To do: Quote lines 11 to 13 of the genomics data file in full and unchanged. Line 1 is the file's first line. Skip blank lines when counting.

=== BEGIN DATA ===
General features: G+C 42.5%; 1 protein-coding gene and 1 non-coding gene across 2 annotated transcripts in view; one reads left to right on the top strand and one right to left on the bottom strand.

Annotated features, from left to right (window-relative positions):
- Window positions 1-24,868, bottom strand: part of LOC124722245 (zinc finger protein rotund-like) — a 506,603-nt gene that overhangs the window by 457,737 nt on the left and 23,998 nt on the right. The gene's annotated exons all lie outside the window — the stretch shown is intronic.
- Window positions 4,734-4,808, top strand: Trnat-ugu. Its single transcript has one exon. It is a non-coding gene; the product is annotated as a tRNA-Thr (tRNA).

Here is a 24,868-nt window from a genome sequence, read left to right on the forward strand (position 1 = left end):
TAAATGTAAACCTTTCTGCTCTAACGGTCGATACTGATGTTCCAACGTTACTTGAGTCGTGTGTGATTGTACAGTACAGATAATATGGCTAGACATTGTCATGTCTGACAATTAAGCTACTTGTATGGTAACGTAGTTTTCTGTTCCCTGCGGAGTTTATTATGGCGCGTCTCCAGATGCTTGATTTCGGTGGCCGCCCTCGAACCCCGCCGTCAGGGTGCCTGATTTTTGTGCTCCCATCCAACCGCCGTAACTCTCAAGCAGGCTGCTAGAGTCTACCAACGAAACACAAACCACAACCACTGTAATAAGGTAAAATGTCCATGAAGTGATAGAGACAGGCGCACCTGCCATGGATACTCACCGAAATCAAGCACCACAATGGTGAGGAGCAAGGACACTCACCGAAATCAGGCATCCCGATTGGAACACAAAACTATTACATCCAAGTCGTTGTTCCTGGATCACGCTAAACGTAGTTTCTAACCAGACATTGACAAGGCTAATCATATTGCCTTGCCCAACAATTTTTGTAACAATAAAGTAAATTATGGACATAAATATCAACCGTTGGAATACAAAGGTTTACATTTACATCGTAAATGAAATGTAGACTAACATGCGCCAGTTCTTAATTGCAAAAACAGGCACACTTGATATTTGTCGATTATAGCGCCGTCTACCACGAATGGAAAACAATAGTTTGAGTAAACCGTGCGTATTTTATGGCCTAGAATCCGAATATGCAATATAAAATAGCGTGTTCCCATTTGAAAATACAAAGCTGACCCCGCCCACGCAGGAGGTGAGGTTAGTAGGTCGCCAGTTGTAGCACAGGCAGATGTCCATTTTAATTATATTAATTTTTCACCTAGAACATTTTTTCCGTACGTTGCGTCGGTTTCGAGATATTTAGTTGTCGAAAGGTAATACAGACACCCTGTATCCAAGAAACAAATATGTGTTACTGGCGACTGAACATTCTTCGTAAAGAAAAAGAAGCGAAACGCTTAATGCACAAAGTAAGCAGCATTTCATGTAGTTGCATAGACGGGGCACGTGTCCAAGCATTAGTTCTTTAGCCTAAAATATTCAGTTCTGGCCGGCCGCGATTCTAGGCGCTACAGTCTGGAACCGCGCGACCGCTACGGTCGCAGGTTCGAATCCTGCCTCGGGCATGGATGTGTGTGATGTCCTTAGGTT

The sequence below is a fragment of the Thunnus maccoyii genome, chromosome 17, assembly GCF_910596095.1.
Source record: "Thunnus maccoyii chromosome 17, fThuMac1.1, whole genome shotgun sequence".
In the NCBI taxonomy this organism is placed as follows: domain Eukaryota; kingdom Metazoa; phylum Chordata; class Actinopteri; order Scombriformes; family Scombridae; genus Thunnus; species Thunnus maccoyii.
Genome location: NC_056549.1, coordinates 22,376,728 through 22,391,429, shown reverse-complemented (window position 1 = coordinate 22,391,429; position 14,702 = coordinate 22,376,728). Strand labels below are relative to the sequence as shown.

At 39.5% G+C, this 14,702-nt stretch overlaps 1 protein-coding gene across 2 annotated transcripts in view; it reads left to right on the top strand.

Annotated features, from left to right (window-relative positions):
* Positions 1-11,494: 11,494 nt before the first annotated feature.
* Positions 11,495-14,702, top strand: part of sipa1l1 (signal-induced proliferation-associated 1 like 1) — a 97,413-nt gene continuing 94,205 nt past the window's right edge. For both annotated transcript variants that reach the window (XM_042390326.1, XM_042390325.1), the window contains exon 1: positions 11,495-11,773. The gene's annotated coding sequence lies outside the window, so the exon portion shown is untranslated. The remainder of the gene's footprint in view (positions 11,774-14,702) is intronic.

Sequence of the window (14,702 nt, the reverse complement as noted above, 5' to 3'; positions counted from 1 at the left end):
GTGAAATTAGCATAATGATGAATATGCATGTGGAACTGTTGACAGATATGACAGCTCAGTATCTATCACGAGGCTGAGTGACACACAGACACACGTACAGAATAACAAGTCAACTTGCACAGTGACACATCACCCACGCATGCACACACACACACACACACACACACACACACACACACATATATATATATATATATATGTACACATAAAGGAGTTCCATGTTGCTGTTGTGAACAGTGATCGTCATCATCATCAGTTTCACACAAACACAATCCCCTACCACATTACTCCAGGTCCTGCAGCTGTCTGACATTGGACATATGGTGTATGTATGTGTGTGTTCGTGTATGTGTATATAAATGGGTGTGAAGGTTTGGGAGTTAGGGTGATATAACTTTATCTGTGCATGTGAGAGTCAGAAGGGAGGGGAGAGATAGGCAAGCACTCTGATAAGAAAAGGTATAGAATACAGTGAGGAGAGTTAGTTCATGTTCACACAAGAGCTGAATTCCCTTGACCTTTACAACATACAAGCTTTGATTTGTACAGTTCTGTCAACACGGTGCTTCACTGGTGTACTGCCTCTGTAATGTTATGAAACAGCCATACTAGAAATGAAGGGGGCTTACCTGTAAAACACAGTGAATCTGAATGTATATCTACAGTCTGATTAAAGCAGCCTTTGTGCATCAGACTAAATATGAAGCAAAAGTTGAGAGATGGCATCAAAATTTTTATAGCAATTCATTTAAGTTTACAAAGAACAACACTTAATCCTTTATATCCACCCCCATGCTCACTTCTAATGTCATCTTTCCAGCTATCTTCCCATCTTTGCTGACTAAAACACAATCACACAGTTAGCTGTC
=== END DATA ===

At 39.5% G+C, this 14,702-nt stretch overlaps 1 protein-coding gene across 2 annotated transcripts in view; it reads left to right on the top strand.

Annotated features, from left to right (window-relative positions):
* Positions 1-11,494: 11,494 nt before the first annotated feature.